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Depositions: Key Federal Rules of Civil Procedure

Date: Apr 08, 2002


WHEN DEPOSITIONS MAY BE TAKEN

    • Prior to filing a complaint, a potential party may petition a federal court for an order to depose a potential adverse party on the ground that there is a need to perpetuate testimony before a complaint can be formulated.  Rule 27(a).
    • Prior to the Rule 26(f) Discovery Conference in a case, parties may use depositions to obtain information when (1) stipulated in writing by them; (2) the deposition-taking party certifies and states supporting facts in the deposition notice showing that the deponent is expected to leave the United States and be unavailable unless deposed before that time, or (3) ordered by the court.  Rules 26(d), 30(a)(2)(C).
    • During scheduled discovery in a case, parties may use depositions to obtain information.  Rule 26(a)(5).
    • After judgment during the period when an appeal may be taken or pending appeal, a party may move the trial court to take depositions of witnesses whose testimony is necessary to perpetuate in the event that there will be further proceedings within the trial court.  Rule 27(b).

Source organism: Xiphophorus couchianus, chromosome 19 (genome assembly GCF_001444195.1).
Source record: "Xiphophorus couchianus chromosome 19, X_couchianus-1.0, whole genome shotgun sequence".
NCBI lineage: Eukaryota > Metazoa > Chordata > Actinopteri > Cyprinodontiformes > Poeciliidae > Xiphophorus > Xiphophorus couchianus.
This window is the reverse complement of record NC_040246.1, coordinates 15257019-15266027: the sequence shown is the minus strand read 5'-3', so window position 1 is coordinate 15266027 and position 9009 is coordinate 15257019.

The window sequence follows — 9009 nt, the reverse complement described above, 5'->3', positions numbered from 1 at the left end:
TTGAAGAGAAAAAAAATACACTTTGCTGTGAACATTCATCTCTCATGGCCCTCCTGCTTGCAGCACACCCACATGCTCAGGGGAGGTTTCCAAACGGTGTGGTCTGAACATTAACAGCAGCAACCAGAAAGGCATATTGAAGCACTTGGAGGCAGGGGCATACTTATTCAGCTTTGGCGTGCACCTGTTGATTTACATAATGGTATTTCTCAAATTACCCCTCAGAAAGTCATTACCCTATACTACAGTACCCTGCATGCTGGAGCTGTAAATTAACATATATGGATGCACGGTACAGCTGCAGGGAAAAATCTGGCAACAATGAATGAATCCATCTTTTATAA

TECHNICAL LIMITATIONS ON TAKING

    • The parties may alter any procedure or limitation applicable to depositions by written stipulation, with the apparent exception of deposing witnesses who are confined to prison.  Rules 29, 30(a)(2).
    • The court may alter the limits in the Rules as to the number and length of depositions on its own initiative or by granting a motion.  Rule 26(b)(2).
    • No more than 10 depositions each for plaintiffs, defendants, or third-party defendants may be taken in a case without the parties stipulating otherwise in writing or the court granting leave for more.  Rule 30(a)(2)(A).
      • Depositions of organizations under Rule 30(b)(6) should be considered as one deposition, even if multiple witnesses have to be deposed.  Rule 30(a)(2)(A) Advisory Committee Notes (1993 Amendments); Rule 30(d)(2) Advisory Committee Notes (2000 Amendments).
    • No more than one day of seven hours per deposition is allowed.  However, the court “must” allow additional time, consistent with balancing the interests at stake, if needed for a fair examination of the deponent or if any person or circumstance impedes or delays the examination.  Rule 30(d)(2).
      • Only on-the-record time is to be counted.  Reasonable breaks for lunch and other reasons are not counted as part of the seven hours.  Rule 30(d)(2) Advisory Committee Notes (2000 Amendments).
      • Where an organization designates multiple witnesses under Rule 30(b)(6), the 7-hour limit is applicable to each witness.  Rule 30(d)(2) Advisory Committee Notes (2000 Amendments).